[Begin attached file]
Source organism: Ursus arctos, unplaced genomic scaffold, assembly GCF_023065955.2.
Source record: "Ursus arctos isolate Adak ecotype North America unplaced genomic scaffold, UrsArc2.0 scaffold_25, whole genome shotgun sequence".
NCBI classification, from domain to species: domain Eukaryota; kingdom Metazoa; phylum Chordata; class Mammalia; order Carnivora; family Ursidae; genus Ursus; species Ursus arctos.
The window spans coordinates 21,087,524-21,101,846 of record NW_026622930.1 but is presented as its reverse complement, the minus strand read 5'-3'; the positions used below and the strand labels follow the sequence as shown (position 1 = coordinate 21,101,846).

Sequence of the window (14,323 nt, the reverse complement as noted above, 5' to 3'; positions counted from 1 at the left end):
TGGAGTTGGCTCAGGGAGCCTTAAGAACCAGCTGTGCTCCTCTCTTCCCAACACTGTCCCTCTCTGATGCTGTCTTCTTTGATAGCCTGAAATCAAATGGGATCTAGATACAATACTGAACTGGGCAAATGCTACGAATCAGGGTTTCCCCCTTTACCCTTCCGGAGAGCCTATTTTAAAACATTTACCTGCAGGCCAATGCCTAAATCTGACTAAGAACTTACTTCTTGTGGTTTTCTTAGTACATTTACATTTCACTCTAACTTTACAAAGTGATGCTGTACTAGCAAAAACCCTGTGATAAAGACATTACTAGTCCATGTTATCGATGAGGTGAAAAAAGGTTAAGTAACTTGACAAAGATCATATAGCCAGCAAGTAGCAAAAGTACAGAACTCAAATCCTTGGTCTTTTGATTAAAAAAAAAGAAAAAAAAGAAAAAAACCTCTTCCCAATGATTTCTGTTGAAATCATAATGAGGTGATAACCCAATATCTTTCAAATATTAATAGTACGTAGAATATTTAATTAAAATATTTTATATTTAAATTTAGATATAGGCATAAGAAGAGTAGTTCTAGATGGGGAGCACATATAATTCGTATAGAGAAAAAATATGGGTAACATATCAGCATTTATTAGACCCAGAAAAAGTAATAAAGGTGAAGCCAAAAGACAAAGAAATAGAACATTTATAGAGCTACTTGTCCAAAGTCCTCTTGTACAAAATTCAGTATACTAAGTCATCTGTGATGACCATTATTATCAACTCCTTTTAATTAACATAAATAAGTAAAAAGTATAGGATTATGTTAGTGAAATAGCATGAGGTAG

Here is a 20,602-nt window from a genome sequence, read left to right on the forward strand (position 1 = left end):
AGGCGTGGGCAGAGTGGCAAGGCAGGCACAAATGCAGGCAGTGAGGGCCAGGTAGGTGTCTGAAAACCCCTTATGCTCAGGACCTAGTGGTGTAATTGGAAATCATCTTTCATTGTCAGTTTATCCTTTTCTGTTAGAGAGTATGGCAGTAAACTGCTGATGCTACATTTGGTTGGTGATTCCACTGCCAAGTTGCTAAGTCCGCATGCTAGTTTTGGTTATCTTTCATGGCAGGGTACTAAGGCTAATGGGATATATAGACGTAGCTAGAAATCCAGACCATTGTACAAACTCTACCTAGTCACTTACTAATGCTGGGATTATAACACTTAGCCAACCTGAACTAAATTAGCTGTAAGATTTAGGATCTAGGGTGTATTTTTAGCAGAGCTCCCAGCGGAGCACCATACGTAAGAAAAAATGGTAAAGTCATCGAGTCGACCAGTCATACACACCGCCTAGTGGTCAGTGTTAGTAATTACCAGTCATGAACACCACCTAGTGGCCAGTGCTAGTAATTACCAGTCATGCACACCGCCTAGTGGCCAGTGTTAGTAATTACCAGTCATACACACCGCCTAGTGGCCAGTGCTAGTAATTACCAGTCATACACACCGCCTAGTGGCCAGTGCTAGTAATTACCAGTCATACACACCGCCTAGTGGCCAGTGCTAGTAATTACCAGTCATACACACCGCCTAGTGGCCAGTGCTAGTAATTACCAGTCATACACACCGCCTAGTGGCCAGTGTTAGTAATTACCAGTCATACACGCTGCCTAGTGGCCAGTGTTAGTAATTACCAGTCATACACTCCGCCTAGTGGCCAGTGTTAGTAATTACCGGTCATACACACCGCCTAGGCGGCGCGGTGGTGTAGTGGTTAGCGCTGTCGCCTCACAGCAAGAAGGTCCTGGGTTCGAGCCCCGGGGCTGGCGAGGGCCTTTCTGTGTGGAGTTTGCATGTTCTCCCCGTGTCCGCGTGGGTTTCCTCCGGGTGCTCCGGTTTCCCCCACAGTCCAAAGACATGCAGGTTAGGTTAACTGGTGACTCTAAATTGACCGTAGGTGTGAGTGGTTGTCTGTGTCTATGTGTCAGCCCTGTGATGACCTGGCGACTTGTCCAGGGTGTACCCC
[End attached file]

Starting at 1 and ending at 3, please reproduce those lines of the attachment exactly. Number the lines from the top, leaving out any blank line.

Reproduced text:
Source organism: Ursus arctos, unplaced genomic scaffold, assembly GCF_023065955.2.
Source record: "Ursus arctos isolate Adak ecotype North America unplaced genomic scaffold, UrsArc2.0 scaffold_25, whole genome shotgun sequence".
NCBI classification, from domain to species: domain Eukaryota; kingdom Metazoa; phylum Chordata; class Mammalia; order Carnivora; family Ursidae; genus Ursus; species Ursus arctos.